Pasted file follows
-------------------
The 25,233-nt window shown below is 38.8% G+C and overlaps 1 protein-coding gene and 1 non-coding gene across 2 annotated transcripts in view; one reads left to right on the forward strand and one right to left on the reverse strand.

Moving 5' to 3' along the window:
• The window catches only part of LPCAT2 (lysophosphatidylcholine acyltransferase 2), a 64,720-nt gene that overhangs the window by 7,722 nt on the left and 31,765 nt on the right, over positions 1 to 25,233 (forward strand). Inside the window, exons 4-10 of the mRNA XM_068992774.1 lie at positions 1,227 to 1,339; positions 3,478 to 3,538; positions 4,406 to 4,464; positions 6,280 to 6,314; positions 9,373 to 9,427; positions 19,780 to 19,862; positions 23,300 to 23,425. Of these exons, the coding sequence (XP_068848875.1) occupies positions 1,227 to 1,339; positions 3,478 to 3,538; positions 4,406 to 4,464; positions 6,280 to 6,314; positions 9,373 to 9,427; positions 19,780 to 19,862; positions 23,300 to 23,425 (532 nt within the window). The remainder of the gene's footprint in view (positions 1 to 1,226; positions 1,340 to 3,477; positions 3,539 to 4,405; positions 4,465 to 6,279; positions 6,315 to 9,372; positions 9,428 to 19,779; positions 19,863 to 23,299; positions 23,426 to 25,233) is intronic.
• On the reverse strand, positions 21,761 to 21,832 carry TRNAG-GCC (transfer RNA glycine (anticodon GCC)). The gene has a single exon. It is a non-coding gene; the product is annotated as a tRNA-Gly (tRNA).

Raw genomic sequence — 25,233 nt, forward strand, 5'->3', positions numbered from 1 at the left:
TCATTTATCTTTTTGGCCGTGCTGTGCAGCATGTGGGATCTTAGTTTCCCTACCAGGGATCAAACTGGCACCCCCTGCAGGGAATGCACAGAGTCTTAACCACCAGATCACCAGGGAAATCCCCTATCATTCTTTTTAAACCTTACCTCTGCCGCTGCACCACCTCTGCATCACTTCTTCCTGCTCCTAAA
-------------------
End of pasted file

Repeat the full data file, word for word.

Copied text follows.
The 25,233-nt window shown below is 38.8% G+C and overlaps 1 protein-coding gene and 1 non-coding gene across 2 annotated transcripts in view; one reads left to right on the forward strand and one right to left on the reverse strand.

Moving 5' to 3' along the window:
• The window catches only part of LPCAT2 (lysophosphatidylcholine acyltransferase 2), a 64,720-nt gene that overhangs the window by 7,722 nt on the left and 31,765 nt on the right, over positions 1 to 25,233 (forward strand). Inside the window, exons 4-10 of the mRNA XM_068992774.1 lie at positions 1,227 to 1,339; positions 3,478 to 3,538; positions 4,406 to 4,464; positions 6,280 to 6,314; positions 9,373 to 9,427; positions 19,780 to 19,862; positions 23,300 to 23,425. Of these exons, the coding sequence (XP_068848875.1) occupies positions 1,227 to 1,339; positions 3,478 to 3,538; positions 4,406 to 4,464; positions 6,280 to 6,314; positions 9,373 to 9,427; positions 19,780 to 19,862; positions 23,300 to 23,425 (532 nt within the window). The remainder of the gene's footprint in view (positions 1 to 1,226; positions 1,340 to 3,477; positions 3,539 to 4,405; positions 4,465 to 6,279; positions 6,315 to 9,372; positions 9,428 to 19,779; positions 19,863 to 23,299; positions 23,426 to 25,233) is intronic.
• On the reverse strand, positions 21,761 to 21,832 carry TRNAG-GCC (transfer RNA glycine (anticodon GCC)). The gene has a single exon. It is a non-coding gene; the product is annotated as a tRNA-Gly (tRNA).

Raw genomic sequence — 25,233 nt, forward strand, 5'->3', positions numbered from 1 at the left:
TCATTTATCTTTTTGGCCGTGCTGTGCAGCATGTGGGATCTTAGTTTCCCTACCAGGGATCAAACTGGCACCCCCTGCAGGGAATGCACAGAGTCTTAACCACCAGATCACCAGGGAAATCCCCTATCATTCTTTTTAAACCTTACCTCTGCCGCTGCACCACCTCTGCATCACTTCTTCCTGCTCCTAAA